The National Safety Council released preliminary data about traffic fatalities in 2015 and the news is not good. From January to June, 18,600 traffic deaths were reported throughout the United States. Through June of 2014, 16,400 deaths had been reported. That marks a 14 percent increase in motor vehicle deaths so far this year. It puts 2015 on pace to be the most deadly year on U.S. roadways since 2007.
April is Distracted Driving Awareness month and New Jersey police are participating. Distracted driving is just the latest target of public service campaigns designed to improve traffic safety. The latest national campaign, "U Text, U Drive, U Pay" specifically targets a common distracted driving concern: the text message. Texting is far from the only type of distracted driving, however. In fact, it may represent only a small percentage of the distraction that drivers are succumbing to, with deadly results. The crackdown by New Jersey police will focus on all types of distracted driving, including texting behind the wheel.
Perspective and wisdom are in short supply all over. Shortsighted behavior is not restricted to one age group. There are, however, things that seem like they could only be connected with teenagers. A recent study revealed the positive news that teens are showing a greater awareness of the dangers of texting while driving. It also revealed that teens are engaging in activities such as changing clothes, doing homework and putting in contact lenses while driving. It might be a case of not being able to see the forest for the trees.
What constitutes distracted driving? Most states ban reckless driving and have the power to give speeding tickets for traveling at a rate of speed too fast for the conditions. Texting while driving is now banned in 44 states. But what other behaviors represent a dangerous level of distraction? Are police citing drivers who are distracted by something other than a text message? Some law enforcement agencies have taken to penalizing drivers for a wider range of distracted driving than is mentioned in texting bans.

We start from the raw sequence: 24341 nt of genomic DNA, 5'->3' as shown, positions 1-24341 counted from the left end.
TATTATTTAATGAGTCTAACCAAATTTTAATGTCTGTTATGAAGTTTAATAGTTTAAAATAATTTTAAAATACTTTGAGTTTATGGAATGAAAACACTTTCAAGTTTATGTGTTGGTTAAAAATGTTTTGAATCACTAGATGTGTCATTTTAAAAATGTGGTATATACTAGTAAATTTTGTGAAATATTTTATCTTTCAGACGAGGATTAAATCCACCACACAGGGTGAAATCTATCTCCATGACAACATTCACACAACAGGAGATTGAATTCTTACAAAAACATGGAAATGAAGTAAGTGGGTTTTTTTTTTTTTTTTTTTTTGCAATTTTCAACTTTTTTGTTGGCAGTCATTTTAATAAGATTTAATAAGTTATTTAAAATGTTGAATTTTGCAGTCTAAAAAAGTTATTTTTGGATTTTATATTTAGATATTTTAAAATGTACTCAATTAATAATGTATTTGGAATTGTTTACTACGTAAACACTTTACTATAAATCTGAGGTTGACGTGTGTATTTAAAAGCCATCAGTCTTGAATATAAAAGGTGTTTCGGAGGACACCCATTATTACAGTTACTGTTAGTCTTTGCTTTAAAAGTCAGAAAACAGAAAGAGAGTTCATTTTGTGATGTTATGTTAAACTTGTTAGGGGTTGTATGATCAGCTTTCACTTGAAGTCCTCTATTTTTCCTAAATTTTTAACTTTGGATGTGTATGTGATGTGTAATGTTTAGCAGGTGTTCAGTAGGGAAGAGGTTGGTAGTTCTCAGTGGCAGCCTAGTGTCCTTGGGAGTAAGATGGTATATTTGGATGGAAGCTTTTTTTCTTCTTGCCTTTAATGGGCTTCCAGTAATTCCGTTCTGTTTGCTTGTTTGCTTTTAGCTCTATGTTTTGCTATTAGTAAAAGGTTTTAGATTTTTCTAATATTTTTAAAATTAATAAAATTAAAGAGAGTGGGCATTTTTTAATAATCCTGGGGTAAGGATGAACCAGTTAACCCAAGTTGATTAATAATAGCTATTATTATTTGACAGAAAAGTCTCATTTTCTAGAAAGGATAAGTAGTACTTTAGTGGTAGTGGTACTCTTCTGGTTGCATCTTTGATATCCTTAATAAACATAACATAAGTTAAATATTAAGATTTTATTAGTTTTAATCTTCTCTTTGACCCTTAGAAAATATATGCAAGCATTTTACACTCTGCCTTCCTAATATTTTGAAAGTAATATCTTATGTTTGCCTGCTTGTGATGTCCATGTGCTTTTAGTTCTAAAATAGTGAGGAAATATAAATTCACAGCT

Surveys conducted by State Farm have shown that the number of people making cell phone calls while driving has actually dropped since 2009. Unfortunately, drivers have replaced calls with smart phone activities such as checking e-mail, surfing the Internet, checking Facebook or accessing Twitter. Over that time period, the percentage of people who text and drive has remained steady despite the proliferation of laws banning the practice. The total percentage of people using their cell phones in some way while driving has gone up in each of the past six years.
Some behaviors are harder to control than others. Despite increasingly harsh penalties for DUI, drinking and driving still kills more than 10,000 people every year. Part of the problem is that many people do not believe they will be caught driving drunk. Mothers Against Drunk Driving estimates that drivers who are arrested for DUI have driven drunk 80 times before getting caught. The problems surrounding distracted driving are even more severe. Not only do people not fear getting caught, many refuse to recognize the danger of the behavior in the first place.
General Motors may be the latest auto manufacturer to look to technology to reduce the number of distracted driving and fatigued driving accidents. GM has purchased tracking devices that analyze the faces and eyes of drivers. Similar technology is used in the commercial trucking industry to identify when a truck driver's eyes are not on the road, either due to a distraction or to drowsiness. GM's initial investment is for 500,000 of these devices. The company has not yet released the details of which vehicles will receive the devices or of how they will be used.
New Jersey law prohibits the use of handheld cellular phones while driving. Anyone caught talking or texting on a handheld cell phone while driving faces a fine. As of this month, the fines issued for this form of distracted driving have a little more bite to them. A first time offense of handheld cell phone use behind the wheel will net a fine between $200 and $400. Second-time offenders can be fined $400 to $600. Every offense beyond the second can be penalized with a $600 to $800 fine, as well as suspension of your driver's license for 90 days and three points off your license. It remains to be seen whether the increase in fines will encourage greater enforcement of the distracted driving law.